New York

Haitian Times Editor Honored At Haitian Flag Day Celebration
New York

Haitian Times Editor Honored At Haitian Flag Day Celebration

On May 18, Vania André, editor in chief of Haitian Times, was honored by members of New York City Council and New York State Assembly during the Haitian Flag Day Celebration event. The annual event, which was organized in collaboration with Haiti Cultural Exchange and the Haitian American Caucus, celebrates the work and achievements made by Haitian Americans in their respective fields.

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Haitian Scholar Looks to Chronicle New York Haitian Community
New York, Profiles

Haitian Scholar Looks to Chronicle New York Haitian Community

Beyond the need for cultural awareness, Saint Paul thinks it’s vital that a different voice be heard when Haiti is discussed. He sees the Institute as playing part of that role: “The mainstream outlets will tell you about Haiti when there’s a catastrophe, but they will never tell you about stability in Haiti. It’s like Haiti has never been a country with a stable day-to-day life,” Saint Paul said. “It’s vital to use the Institute to show a counter narrative to this: beyond stigma and charity and disaster.”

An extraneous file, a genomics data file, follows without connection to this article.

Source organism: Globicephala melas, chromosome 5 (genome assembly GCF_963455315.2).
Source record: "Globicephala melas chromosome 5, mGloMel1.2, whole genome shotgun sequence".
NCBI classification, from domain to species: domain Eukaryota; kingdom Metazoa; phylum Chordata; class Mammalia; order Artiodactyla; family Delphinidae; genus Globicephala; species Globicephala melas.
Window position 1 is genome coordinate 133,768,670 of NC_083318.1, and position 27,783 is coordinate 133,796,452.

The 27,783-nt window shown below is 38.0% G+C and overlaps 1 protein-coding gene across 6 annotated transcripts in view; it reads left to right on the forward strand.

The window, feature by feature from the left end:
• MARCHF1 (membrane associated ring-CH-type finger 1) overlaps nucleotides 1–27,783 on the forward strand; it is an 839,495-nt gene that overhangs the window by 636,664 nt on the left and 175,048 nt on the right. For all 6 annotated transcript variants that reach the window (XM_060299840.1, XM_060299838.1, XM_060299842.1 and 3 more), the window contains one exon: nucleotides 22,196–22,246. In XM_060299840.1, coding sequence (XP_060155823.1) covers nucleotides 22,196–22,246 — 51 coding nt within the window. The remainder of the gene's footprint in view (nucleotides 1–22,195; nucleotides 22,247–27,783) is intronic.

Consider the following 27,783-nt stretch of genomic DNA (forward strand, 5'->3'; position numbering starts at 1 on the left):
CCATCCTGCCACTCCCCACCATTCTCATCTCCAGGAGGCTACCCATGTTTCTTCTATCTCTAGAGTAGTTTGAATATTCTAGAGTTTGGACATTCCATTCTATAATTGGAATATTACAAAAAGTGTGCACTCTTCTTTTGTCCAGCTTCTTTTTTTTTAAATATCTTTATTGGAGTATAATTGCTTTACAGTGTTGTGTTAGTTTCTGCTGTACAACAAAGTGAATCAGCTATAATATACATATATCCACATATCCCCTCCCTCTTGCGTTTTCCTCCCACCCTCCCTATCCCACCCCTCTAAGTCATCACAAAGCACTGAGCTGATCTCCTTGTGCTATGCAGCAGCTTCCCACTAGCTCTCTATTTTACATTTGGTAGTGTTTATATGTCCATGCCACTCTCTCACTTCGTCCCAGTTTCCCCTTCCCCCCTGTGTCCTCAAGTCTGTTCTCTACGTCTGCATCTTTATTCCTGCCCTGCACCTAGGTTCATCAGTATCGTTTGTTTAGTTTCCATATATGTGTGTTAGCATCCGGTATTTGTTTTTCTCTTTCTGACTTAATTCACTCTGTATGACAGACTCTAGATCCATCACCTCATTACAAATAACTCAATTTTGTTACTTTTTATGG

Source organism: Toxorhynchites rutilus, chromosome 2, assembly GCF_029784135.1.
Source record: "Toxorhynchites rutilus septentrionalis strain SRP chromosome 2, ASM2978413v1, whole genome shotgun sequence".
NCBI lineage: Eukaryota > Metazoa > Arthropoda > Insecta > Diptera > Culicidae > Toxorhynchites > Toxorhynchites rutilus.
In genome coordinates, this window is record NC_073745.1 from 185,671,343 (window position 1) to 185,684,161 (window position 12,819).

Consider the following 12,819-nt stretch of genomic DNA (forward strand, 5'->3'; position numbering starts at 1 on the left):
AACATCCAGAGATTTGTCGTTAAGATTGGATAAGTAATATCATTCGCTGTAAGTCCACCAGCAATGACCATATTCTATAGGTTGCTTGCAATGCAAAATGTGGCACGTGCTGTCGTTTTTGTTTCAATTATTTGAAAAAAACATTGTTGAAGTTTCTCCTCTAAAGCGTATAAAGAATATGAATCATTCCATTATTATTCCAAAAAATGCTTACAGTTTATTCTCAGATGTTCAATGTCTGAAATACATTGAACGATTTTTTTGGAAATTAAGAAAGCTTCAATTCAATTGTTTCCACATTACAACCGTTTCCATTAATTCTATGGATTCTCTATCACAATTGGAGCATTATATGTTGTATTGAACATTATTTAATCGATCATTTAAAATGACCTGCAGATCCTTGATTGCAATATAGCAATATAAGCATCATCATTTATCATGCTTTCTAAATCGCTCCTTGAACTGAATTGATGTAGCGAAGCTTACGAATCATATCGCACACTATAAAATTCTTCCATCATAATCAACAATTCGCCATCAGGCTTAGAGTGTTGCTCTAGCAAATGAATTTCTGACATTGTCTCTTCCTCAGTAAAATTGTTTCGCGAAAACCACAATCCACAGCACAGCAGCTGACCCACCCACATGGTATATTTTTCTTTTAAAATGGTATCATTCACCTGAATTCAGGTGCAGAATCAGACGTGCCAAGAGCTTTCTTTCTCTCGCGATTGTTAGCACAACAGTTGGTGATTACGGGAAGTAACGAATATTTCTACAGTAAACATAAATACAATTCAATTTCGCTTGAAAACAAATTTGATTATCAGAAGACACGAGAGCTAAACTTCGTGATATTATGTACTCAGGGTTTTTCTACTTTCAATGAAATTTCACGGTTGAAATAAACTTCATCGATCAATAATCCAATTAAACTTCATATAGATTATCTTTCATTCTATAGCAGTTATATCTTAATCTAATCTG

Capsule Collection Highlights Resiliency of Haitian Women
Beauty & Style, New York, Only In The Haitian Times

Capsule Collection Highlights Resiliency of Haitian Women

“The Lotus collection is exactly what it is,” said designer and founder, Joelle Fontaine. “So if you think about the lotus flower, you know, she’s kind of like the flower that grows in unfavorable conditions. And I think that’s what the I am Kreyol woman represents. She represents someone who is resilient, who’s bold, who’s strong. She’s able to grow in an area where most wouldn’t expect her to grow.”

Brooklyn Exhibit Highlights Shared Culture and History of Haitians and Dominicans
Arts & Culture, New York

Brooklyn Exhibit Highlights Shared Culture and History of Haitians and Dominicans

In one piece titled Madame Beauvoir’s Painting, the artist Fabiola Jean-Louis highlights the strength and fortitude of women, while providing subtle commentary on the spectrum of the Black identity.  Madame Beauvoir’s Painting is inspired by 18th-century French portraits of elite, white women. However, instead of a white woman pictured in the ornate dress, Jean-Louis inserts Madame Beauvoir – a black woman.

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